Democrats must not get too
confident of success, even if
everything passes off harmon
iously in the Hallimore conven
tion. It is four months till the
election and a great deal of har
monizing can be accomplished in
the republican ranks by that time.
Democrats want to keep lined up
for the fray.
We are pleased to note that
Judge Parker of New York was
honored with the temporary
chairmanship of tho naltimore
convention. We could not see any
reason for opposition to him from
We are now handling a complet
ne of coal. Call and let us quote you
prices for your fall and winter coal.
We handle wheat, oats, corn and
chop of all kinds.
Ind. Telephone 297
Nelson Jean & Go.
the start. Once the democratic
candidate for president, and one
of the ablest jurists in the coun
try, and alw ays a democrat, he de
served the honor.
A republican friend remarked
to the writer: "What if the
democrats nominate Hryan at
Haltimore can you give him as
cordial support as before?" ,We
gave him this reply: "Yes, sir.
We are democratic to the core and
can support any man the wise
heads of the democratic party of
this nation nominate for presi
dent. We have always believed
W. J. Hryan one of the brainest
men in the United States and en
tirely too honest to make a suc
cessful politician."
The republicans of Xeurasxa
are evidently in a sad predica
ment. Two or three of the elect
ors nominated by that party are
said to be for Taft and the others
for Roosevelt, but in the past per
sonal desires of the electors have
never been asserted. They have
invariably voted for the nominee
of the national convention. The
Taft supporters believe that if
any of the republican candidates
for elector cannot vote for Taft,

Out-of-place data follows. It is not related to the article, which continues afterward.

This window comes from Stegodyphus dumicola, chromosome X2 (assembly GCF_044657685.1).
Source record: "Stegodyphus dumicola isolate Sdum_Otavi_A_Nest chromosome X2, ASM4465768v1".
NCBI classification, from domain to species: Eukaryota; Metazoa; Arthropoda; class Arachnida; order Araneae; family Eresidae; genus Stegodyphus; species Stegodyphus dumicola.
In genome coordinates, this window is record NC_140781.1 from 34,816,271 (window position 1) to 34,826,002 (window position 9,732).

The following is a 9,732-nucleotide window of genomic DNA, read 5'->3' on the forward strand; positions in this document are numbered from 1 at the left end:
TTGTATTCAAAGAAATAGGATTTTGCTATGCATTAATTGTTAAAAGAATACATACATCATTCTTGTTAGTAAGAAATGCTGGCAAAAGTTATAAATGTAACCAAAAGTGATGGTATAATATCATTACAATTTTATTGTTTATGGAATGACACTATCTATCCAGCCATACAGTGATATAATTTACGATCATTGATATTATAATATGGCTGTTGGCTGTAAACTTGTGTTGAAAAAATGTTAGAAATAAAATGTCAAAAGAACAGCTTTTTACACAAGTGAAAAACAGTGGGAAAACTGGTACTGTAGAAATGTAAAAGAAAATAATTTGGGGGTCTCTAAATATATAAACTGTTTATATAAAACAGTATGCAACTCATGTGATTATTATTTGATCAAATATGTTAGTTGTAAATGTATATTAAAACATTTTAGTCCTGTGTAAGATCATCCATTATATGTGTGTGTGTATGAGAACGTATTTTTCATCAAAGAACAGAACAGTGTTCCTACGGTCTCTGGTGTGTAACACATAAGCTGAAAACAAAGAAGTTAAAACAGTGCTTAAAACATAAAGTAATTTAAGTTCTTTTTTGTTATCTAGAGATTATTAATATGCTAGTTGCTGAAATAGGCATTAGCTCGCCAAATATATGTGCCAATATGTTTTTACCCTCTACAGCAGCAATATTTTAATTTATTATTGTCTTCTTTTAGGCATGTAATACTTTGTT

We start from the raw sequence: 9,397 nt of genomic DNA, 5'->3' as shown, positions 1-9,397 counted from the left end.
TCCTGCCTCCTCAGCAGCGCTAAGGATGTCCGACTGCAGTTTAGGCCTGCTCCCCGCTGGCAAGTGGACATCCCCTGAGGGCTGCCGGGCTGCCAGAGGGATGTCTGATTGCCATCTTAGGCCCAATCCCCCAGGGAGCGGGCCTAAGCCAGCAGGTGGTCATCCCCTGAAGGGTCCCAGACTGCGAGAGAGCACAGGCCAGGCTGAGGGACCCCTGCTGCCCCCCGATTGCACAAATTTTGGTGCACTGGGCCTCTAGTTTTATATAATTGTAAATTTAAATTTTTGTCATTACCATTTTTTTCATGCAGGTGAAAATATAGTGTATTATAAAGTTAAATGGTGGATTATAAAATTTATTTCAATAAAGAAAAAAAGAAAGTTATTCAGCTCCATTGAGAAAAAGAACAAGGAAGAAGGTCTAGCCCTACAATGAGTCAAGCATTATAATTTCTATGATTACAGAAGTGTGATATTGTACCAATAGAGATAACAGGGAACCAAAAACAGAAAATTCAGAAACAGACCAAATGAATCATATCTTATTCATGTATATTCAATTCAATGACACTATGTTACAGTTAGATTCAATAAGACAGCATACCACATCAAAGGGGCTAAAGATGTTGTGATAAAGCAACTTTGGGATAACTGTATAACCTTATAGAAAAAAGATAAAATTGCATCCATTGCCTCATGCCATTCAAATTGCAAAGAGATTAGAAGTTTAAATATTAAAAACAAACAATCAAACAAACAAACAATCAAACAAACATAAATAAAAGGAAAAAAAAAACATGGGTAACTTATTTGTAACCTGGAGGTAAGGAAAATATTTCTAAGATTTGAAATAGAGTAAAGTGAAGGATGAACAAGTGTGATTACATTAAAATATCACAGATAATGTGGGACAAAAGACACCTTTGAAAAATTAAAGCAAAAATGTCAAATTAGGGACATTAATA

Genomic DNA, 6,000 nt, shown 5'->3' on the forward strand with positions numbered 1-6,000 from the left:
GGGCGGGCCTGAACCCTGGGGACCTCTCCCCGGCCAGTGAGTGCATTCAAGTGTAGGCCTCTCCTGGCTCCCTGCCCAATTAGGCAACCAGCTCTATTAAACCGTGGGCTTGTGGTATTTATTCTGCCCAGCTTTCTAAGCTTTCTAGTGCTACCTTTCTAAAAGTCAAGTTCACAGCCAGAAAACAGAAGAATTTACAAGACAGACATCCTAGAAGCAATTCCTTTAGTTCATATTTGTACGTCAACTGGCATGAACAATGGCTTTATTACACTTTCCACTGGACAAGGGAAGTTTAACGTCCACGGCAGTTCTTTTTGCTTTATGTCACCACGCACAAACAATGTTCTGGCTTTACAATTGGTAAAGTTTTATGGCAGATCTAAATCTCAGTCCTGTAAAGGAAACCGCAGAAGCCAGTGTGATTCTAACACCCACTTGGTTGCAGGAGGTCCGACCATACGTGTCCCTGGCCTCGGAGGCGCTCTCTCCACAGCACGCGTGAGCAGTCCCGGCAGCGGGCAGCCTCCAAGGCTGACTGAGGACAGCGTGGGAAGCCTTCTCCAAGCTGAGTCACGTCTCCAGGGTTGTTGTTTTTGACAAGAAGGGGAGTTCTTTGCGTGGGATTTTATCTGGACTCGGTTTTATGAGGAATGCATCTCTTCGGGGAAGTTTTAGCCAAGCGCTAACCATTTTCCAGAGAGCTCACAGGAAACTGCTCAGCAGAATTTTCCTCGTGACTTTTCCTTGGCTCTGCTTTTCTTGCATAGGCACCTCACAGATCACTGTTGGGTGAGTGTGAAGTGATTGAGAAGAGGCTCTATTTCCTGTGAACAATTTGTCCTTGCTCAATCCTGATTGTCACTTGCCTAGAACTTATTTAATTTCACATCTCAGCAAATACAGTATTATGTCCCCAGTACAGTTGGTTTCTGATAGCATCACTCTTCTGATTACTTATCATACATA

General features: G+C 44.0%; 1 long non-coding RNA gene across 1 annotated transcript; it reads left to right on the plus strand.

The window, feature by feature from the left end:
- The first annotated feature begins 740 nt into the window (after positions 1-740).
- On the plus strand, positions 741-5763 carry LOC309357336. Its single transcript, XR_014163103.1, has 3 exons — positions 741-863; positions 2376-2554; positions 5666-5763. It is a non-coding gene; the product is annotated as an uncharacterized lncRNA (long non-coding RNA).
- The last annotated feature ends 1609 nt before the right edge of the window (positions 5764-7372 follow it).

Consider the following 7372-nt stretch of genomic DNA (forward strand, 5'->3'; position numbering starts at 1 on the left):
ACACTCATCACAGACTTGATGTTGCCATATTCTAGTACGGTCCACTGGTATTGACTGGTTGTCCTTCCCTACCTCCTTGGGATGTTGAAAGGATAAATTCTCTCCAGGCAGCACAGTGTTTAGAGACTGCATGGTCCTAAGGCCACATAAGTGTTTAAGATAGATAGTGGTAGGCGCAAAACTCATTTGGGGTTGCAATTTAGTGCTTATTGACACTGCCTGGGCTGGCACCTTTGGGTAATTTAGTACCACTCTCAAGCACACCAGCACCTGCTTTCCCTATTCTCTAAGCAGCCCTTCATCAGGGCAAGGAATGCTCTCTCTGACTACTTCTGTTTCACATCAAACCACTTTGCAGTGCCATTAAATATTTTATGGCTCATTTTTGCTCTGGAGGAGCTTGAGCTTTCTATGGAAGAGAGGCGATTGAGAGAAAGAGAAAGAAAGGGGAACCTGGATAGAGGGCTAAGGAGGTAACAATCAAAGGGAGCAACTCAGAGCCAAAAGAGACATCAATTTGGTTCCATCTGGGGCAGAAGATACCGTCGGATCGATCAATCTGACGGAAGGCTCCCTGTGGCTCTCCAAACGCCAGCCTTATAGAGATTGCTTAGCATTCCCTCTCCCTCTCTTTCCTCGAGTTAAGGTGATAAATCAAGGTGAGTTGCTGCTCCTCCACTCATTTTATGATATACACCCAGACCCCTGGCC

they should withdraw from the
ticket and go on the ballot by peti
tion and announce, to the public
that they stand as candidates who
will vote for Roosevelt It is said
Roosevelt supporters will claim
that Roosevelt is the nominee of
the regularly called national con
vention and that the eight can
didates for elector on the repub
lican ticket should vote for
Discovered Blood Letter.
Fred Clugy, while taking his
morning walk this morning near
the little creek, which runs hard
by his dwelling, discovered a
leech which he succeeded in
capturing alive. This animal or
worm or fish, was formerly very
popular with the medical fra
ternity and used for blood letting.
The use of the leech is abating ,
somewhat as a medical adjunct,
but the political specimen is still
in vogue.
For Infants and Children.
The Kind You Hava Always Bought
Bears the
Signature of
Herman Groodor,
Graduate Vetineary Surgeon
(Formerly with U. S. Department
Licensed by Nebraska State
Calls Answered Promptly
Phone 378 White, Plattsmouth
Live Stock Dealer
Nehawka, Nebraska
is ready to make you the most liberal
ofTer on anything you have for sale in
the stock line.
Get His Prices Before Selling